Yes. Apparently, seeing as how it was a unique character, she wanted someone with charisma. She believed that a musician or rock star would be best suited for the role of a person who daunts and overpowers captured prisoners of war. That’s how she got around to finding me on the internet and from there I was sent the offer. In the beginning I did feel some hesitation but when she came to Tokyo and we met for the first time she said, “This is a simple story about America and Japan. It’s not a story about which side wins or loses. It’s a story describing how a single person overcame his difficulties and trauma and on how in the end, he eventually became strong enough to reach a state of mind where he is able to forgive others. This story is to share about the life he lived and the path he took to reach the courageous and forgiving mindset he had.” Her enthusiasm got through to me then. Although it was a role that I found to be sensitive, but as it was to convey such a message, I thought that it had a huge significance. Also, more than anything, I wanted to give a response to her enthusiasm. And so, I was allowed the opportunity for a new challenge by deciding to give it my all in my cooperation with her.
- Appearing in a large-scale Hollywood movie like that, did you have an acting coach to work with?
Yoko Narahashi, the casting director who casted Ken Watanabe for “Last Samurai” and Rinko Kikuchi for “Babel”, was my acting coach and she taught me a lot of things. She taught me that “To act is not to act”. As a musician, I 100% act my role as MIYAVI every day. On the other hand, as an actor I have to empty myself and leave myself in a neutral state. I then have to immerse my body in the person that my role represents, and use my body and voice as a medium of expression for that role. My experience from this taught me that although actors and musicians are similar in the subject of performing in front of cameras, they are actually fundamentally different.
- I’m sure that normally, it’s not easy to become fully immersed in one’s role. How is it that you managed to do so even though you’ve only been active as a musician until then?
I have two daughters of my own and when I think about how I can protect my family in that kind of environment, I feel that I would go to any means to do so. While I’m sure that warring conditions are far beyond what we can imagine, in my imagination, I could feel the enemy’s hatred and was sure that I would do anything if they were to attack us and lay a hand on my family. I was always in that kind of mindset when on location and was consistently on edge. Also, considering how I was playing the role of a villain, I made sure to keep my distance from my co-actors. Other than that, I was able to immerse myself in the role thanks to Angie, Yuko, our director of photography, Roger Deakins (who also worked on “The Shawshank Redemption”), and also thanks to the really wonderful film crew. Angie’s leadership, enthusiasm and attitude of working together and personally with each single person really helped in working on such a difficult story where it was frequently tense on site. Not only were my co-actors nice people, I was also able to be present in such a splendid atmosphere. It was a truly professional setting.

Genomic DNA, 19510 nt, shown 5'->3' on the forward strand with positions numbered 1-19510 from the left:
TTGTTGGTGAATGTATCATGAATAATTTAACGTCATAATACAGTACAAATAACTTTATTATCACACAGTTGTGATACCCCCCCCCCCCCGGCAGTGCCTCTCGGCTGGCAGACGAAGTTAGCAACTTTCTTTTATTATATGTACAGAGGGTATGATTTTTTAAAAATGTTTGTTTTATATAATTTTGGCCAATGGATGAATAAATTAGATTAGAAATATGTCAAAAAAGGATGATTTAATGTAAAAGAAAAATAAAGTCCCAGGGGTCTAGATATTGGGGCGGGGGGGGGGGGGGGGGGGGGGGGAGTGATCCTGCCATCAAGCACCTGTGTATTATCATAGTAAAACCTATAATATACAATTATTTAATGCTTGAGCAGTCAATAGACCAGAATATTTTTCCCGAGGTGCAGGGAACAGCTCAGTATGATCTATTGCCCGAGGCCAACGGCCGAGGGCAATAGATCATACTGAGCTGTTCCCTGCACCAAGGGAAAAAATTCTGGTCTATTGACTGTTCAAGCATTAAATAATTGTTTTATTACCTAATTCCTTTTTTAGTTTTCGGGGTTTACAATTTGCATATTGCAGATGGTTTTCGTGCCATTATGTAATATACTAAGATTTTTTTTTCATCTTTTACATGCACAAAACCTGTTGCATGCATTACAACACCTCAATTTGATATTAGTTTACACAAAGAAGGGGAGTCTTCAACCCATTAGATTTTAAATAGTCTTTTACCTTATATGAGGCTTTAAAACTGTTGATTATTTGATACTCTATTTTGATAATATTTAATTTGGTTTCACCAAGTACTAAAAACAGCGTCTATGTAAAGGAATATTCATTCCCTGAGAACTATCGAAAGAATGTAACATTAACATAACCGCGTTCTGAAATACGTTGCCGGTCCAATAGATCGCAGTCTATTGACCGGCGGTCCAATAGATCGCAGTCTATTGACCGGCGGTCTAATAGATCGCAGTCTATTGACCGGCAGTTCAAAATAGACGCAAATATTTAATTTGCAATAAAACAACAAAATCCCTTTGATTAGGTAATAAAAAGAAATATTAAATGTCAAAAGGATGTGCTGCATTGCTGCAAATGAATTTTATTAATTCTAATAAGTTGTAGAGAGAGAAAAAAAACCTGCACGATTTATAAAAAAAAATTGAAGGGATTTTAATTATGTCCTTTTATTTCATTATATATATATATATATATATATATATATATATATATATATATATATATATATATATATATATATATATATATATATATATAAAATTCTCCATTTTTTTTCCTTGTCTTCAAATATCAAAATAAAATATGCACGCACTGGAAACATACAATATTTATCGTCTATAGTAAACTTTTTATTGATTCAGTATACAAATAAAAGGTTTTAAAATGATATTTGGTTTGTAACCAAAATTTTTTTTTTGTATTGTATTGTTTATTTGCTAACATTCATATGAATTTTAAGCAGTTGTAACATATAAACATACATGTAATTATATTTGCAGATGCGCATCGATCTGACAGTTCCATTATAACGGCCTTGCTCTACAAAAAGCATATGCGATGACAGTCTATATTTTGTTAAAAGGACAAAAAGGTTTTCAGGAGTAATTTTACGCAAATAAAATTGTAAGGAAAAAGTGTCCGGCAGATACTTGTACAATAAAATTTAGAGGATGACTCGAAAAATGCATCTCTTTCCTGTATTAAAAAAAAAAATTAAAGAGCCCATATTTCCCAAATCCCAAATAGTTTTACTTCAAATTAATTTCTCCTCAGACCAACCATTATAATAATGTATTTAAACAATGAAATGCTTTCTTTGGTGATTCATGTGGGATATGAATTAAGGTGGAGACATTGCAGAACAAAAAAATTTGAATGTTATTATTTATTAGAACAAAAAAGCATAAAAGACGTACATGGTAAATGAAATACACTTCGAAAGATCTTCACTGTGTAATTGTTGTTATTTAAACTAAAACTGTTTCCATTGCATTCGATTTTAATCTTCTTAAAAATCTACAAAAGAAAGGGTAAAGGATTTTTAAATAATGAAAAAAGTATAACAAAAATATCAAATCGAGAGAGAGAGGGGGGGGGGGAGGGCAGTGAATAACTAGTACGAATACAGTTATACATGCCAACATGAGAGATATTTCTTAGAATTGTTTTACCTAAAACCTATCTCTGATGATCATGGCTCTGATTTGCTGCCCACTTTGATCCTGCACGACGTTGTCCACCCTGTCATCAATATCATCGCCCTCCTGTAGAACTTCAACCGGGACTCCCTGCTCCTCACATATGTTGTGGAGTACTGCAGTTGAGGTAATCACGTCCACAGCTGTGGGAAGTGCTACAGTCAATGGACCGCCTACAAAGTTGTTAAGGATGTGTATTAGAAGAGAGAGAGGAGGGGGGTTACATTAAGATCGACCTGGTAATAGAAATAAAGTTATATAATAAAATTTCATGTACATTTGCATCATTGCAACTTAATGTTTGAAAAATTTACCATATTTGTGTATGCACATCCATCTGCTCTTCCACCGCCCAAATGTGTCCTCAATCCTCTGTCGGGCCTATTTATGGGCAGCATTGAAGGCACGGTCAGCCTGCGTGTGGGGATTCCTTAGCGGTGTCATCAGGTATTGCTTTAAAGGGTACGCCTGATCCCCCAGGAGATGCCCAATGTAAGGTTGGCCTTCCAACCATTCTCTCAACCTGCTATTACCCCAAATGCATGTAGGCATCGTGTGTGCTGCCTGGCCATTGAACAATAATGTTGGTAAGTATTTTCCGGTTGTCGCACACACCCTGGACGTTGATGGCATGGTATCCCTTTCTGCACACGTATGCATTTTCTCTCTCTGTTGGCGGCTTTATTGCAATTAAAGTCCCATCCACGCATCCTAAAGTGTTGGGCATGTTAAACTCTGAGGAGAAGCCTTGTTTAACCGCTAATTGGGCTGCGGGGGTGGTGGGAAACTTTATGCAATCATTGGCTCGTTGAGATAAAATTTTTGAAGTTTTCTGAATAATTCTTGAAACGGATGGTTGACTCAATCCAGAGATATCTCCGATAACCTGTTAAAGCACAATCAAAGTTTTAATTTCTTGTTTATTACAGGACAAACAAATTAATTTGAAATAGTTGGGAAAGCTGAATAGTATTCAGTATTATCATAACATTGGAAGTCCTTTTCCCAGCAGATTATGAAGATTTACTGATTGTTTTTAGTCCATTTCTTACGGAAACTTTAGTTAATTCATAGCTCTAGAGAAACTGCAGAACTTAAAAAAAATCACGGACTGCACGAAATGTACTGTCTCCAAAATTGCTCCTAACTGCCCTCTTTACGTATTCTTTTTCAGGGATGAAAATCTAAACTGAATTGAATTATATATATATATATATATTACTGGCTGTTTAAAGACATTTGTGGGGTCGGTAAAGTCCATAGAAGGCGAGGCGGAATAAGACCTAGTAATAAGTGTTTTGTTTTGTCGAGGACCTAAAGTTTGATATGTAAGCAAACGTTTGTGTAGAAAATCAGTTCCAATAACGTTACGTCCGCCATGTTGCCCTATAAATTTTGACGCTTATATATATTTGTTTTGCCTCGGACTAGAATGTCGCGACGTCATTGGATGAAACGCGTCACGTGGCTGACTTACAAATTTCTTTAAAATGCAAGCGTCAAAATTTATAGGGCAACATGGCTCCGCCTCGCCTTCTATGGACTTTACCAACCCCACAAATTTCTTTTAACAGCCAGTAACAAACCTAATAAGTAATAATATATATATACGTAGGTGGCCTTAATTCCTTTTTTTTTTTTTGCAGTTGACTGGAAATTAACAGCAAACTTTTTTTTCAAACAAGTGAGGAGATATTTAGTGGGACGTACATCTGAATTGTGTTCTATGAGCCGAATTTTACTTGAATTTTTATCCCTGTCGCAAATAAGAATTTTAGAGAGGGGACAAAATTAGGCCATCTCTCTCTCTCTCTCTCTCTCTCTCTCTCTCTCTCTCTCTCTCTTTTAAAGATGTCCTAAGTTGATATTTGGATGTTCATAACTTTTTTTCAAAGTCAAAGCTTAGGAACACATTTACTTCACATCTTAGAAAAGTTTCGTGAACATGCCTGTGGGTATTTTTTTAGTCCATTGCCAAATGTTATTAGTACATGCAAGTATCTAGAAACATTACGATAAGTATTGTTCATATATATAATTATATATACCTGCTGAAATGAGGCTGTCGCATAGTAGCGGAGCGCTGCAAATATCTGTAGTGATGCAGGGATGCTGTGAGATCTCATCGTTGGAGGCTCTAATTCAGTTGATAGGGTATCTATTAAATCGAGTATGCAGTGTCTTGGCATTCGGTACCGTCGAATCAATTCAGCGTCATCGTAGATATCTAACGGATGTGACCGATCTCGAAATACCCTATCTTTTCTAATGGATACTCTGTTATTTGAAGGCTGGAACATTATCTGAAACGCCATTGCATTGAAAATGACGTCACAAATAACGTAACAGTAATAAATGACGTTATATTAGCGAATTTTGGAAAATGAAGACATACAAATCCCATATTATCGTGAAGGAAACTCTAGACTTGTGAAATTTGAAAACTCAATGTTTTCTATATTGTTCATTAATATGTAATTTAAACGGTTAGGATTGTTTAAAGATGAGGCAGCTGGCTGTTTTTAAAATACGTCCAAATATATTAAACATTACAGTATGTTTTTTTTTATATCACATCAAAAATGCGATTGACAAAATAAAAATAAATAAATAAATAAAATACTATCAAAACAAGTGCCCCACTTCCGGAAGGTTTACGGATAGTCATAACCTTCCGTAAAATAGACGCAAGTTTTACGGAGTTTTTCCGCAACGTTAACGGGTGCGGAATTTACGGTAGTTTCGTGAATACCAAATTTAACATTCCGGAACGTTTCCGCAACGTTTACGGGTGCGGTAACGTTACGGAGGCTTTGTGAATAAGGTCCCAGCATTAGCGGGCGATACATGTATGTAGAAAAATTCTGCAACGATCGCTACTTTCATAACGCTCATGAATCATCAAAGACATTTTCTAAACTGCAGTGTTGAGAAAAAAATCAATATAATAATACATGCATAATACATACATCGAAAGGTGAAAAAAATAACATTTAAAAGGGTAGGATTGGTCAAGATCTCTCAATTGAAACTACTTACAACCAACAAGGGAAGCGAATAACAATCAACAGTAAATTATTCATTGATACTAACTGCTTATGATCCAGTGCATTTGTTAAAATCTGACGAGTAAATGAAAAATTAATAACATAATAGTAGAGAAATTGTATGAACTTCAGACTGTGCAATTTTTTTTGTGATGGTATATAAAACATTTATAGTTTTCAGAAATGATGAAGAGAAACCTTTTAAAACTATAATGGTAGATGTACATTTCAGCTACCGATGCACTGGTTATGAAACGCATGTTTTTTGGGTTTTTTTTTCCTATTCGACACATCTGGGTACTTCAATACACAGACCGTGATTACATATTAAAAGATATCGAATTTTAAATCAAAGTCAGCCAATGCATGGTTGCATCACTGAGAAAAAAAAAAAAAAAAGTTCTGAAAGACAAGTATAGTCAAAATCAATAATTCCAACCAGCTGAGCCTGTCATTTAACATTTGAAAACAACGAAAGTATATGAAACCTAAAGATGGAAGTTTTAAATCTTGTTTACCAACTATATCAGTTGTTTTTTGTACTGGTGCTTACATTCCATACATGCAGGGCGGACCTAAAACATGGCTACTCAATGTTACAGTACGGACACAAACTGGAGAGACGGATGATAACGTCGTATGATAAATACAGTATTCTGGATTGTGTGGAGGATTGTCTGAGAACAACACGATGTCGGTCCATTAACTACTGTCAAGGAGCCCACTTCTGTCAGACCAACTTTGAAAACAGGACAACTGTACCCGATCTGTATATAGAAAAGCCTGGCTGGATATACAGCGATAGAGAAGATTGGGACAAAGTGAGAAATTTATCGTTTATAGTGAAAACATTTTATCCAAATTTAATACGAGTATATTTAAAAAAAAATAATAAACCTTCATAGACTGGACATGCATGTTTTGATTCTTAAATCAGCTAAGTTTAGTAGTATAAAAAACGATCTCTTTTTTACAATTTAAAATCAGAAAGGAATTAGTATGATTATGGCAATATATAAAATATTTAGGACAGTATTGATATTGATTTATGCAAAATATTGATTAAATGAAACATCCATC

- Do you feel that music and movies are two different fields?
When it comes to the matter of creation as a passion, be it movies, music or fashion, there isn’t much difference between them. However, movies are a complete work of art as it incorporates music and fashion. If we include acting and acoustics into the mix, a single movie is actually a creation made up of various art. Making movies covers a larger scope in this sense while the environment for making music has a different atmosphere and sense of tempo.
- Were you influenced by Angelina Jolie in anything beyond movies?
I was inspired by her activities in as well as her contribution towards the refugee crisis and got to go to refugee camps in Lebanon and Thailand. I came to realise again how greatly disconnected entertainment and recreations are from world affairs such as the refugee crisis and conflicts. Before meeting Angie, I wasn’t aware about the refugee crisis and also about UNHCR (United Nations High Commissioner for Refugees). I never in my life thought that in my career, I would one day be wearing UNHCR’s light blue cap and be visiting refugee camps. While observing the situation on site, I wondered if there was anything I could do. Since I thought that this kind of activity is cool in itself, we started thinking that things might somehow start changing if we could show this kind of activities to others. We hope to draw the younger generation into thinking that a lifestyle of doing activities that helps the earth as cool by presenting them as so. I also started hoping that I would be able to create, in my own way, things that also includes about the state of the world; and that I would be able to spread positivity to those who are willing to listen to my work.
Translation by Nicki A. @onakabel @uchiakebanashi